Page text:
Detailed Ambrose's treatise, widows could stay single and independent for the rest of their lives or they were allowed to remarry. Remarriage did not come without a set of guidelines. Although, the guidelines stated that remarriage is allowed, it is understood that remarriage refers only to women that are independent and women that have no children and are still able to bear them (De uiduis. I.15.86). A widowed women should be independent and should not remarry to replace the uses of a spouse i.e. farm work, home maintenance. "Ambrose sees the faintheartedness of widows in this connection as the single biggest temptation leading them to remarry, far more important than the desire for an active sex life or additional children" (The Fathers and Beyond, p 12).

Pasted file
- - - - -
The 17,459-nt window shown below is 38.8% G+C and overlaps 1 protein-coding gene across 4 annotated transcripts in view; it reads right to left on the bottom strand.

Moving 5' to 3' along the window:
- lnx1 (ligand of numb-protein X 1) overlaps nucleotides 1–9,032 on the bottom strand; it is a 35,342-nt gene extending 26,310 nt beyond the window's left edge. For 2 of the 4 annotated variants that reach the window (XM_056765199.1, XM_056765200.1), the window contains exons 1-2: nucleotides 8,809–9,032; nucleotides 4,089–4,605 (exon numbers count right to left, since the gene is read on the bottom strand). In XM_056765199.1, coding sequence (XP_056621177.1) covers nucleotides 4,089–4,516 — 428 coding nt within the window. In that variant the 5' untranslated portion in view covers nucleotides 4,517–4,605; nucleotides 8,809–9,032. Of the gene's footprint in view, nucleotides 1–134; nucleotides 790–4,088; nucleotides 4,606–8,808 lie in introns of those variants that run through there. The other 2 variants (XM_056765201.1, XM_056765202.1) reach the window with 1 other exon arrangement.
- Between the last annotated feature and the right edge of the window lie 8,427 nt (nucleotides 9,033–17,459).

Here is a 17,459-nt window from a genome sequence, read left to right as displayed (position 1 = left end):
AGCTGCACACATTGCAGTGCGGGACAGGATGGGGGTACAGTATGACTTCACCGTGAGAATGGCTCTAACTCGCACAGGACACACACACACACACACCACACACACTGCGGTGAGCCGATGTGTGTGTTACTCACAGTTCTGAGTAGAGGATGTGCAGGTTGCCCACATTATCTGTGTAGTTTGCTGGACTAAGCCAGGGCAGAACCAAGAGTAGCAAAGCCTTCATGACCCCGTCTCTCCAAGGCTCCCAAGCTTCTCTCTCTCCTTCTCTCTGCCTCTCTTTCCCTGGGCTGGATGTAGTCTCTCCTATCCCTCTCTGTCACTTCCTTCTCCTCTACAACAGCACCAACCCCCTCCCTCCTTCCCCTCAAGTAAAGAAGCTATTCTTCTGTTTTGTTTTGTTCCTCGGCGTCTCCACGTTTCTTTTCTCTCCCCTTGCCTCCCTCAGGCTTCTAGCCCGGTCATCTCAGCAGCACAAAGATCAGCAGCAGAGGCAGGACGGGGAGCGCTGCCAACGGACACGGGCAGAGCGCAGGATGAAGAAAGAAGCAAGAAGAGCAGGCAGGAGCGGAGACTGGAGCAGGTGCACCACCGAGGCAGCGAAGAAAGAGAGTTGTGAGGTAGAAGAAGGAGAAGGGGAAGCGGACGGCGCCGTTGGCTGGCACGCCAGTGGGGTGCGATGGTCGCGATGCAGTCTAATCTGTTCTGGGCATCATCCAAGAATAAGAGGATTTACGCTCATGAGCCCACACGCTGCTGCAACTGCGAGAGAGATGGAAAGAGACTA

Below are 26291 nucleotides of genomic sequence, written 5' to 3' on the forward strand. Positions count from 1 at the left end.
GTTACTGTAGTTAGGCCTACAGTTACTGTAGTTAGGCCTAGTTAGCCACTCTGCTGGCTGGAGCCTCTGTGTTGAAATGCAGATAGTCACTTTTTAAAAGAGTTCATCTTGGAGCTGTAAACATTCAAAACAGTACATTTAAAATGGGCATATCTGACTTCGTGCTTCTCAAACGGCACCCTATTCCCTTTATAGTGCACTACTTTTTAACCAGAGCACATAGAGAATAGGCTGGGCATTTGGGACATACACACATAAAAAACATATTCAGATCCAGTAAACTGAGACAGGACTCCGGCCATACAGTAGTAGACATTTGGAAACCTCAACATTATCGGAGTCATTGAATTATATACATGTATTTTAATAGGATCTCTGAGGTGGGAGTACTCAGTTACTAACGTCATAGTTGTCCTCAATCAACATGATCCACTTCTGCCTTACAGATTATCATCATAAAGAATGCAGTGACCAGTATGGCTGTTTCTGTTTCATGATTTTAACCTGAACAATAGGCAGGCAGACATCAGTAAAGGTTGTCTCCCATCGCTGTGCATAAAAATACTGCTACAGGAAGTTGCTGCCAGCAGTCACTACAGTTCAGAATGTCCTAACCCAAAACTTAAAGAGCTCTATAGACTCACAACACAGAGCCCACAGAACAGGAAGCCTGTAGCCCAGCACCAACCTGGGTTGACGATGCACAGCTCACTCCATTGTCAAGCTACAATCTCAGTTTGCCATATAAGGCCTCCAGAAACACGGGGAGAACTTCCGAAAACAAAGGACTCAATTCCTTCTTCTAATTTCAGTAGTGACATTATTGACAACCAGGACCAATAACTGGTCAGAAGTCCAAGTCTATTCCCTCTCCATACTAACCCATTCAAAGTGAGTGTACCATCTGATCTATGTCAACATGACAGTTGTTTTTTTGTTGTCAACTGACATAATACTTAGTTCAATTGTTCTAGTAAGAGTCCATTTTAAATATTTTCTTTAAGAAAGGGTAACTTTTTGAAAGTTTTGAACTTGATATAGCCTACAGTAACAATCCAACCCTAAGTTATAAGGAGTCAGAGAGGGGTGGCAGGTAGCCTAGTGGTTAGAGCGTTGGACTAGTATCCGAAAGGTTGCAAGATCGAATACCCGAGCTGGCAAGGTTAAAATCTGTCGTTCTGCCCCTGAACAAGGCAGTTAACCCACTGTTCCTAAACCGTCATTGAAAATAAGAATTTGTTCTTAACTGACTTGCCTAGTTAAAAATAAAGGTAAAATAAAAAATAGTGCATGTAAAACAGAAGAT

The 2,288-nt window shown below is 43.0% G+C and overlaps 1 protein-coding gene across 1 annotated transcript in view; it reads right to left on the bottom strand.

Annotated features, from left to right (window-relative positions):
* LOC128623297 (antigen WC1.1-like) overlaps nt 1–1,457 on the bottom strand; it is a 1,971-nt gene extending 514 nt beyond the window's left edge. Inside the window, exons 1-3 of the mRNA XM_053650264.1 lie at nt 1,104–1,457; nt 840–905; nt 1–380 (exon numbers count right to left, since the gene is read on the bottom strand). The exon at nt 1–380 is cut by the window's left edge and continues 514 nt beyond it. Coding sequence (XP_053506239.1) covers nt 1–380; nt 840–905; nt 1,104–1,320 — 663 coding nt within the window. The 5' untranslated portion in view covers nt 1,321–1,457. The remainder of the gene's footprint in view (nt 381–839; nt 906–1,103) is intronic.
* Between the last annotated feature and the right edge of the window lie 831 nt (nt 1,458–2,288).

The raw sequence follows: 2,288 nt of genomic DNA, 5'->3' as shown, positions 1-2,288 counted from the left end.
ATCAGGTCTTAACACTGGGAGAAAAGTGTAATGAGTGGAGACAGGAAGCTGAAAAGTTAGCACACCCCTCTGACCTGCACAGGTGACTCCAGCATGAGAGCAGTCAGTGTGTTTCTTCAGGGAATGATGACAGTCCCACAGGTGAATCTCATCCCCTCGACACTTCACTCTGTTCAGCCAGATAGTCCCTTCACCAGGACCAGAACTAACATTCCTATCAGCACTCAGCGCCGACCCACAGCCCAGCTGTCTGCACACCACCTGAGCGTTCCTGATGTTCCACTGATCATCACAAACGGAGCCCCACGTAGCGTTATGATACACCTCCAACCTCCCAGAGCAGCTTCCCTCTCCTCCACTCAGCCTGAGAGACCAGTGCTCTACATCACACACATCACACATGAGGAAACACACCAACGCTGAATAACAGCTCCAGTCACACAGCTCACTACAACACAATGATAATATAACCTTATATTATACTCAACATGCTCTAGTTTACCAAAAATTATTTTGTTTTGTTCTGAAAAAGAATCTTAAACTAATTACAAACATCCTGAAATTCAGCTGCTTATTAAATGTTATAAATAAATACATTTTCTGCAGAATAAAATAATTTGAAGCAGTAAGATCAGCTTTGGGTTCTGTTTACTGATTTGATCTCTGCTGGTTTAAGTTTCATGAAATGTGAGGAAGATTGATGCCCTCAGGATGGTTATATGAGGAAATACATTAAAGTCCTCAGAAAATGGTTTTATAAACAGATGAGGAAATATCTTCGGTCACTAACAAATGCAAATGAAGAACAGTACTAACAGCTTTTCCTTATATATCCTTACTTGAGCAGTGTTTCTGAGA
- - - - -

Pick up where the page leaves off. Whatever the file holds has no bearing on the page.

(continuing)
The letters on widows expressed Ambrose's views on women in the Roman society. "He offered these women a full and unusually independent way of life, appreciated by the Church and having dignity within society" (Pasini, Ambrigio de Milano). He also shared the view that the body is a "human soul made in an image and likeliness of God. A temple of the Holy Spirit" (The Fathers and Beyond, p 2). Thus, if the body is a temple from God, then this temple can be destroyed if not maintained. The newly converted Roman Christians needed advisement how to be a Christian in certain life situations. Ambrose did this by the interpretation of from the stories of the Bible. For example he used the story of Deborah. Ambrose used Deborah's story because she was a strong independent women. Deborah used the virtues of wisdom, courage and temperance to gain a victory for her people. "For she taught not only that widows do not need the help of men, but also that they are even a help to men. For she, not held back by the weakness of her sex, took on the duties of men and, having taken them on, brought them to completion.......It is not sex but virtue that makes people strong" (The Fathers and Beyond, p 13). He took on the role of revealing a detailed message to Christian widows by connecting to them on a level they could understand. Ambrose was thought to write the treatise for guidance for women and for aid of a women friend. His friend was widowed, had many children and was a Christian. It is said that she went to Ambrose for guidance on whether to remarry and thus the treatise was written (H. de Romestin, E. de Romestin and H.T.F. Duckworth, Church Fathers).